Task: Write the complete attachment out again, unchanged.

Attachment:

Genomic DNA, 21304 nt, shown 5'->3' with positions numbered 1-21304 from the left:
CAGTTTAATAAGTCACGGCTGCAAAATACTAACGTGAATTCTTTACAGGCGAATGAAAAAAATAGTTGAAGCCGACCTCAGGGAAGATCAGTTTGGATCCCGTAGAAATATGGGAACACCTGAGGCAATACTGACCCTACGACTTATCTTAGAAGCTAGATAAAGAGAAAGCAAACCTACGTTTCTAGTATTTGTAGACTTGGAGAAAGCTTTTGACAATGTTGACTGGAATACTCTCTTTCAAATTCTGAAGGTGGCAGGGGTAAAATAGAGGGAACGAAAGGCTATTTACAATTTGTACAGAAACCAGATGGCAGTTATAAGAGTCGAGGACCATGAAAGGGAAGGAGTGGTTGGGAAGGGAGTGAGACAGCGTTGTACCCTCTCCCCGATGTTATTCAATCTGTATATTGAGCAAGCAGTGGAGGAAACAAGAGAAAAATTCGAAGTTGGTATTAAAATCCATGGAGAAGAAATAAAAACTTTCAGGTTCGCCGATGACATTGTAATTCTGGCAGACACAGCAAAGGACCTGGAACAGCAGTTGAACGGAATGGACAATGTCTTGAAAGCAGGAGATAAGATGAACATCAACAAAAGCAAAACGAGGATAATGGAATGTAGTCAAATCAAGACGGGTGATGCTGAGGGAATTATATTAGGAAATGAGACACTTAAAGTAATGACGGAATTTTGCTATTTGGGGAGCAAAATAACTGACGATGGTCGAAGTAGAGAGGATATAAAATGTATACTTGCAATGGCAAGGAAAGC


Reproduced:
Genomic DNA, 21304 nt, shown 5'->3' with positions numbered 1-21304 from the left:
CAGTTTAATAAGTCACGGCTGCAAAATACTAACGTGAATTCTTTACAGGCGAATGAAAAAAATAGTTGAAGCCGACCTCAGGGAAGATCAGTTTGGATCCCGTAGAAATATGGGAACACCTGAGGCAATACTGACCCTACGACTTATCTTAGAAGCTAGATAAAGAGAAAGCAAACCTACGTTTCTAGTATTTGTAGACTTGGAGAAAGCTTTTGACAATGTTGACTGGAATACTCTCTTTCAAATTCTGAAGGTGGCAGGGGTAAAATAGAGGGAACGAAAGGCTATTTACAATTTGTACAGAAACCAGATGGCAGTTATAAGAGTCGAGGACCATGAAAGGGAAGGAGTGGTTGGGAAGGGAGTGAGACAGCGTTGTACCCTCTCCCCGATGTTATTCAATCTGTATATTGAGCAAGCAGTGGAGGAAACAAGAGAAAAATTCGAAGTTGGTATTAAAATCCATGGAGAAGAAATAAAAACTTTCAGGTTCGCCGATGACATTGTAATTCTGGCAGACACAGCAAAGGACCTGGAACAGCAGTTGAACGGAATGGACAATGTCTTGAAAGCAGGAGATAAGATGAACATCAACAAAAGCAAAACGAGGATAATGGAATGTAGTCAAATCAAGACGGGTGATGCTGAGGGAATTATATTAGGAAATGAGACACTTAAAGTAATGACGGAATTTTGCTATTTGGGGAGCAAAATAACTGACGATGGTCGAAGTAGAGAGGATATAAAATGTATACTTGCAATGGCAAGGAAAGC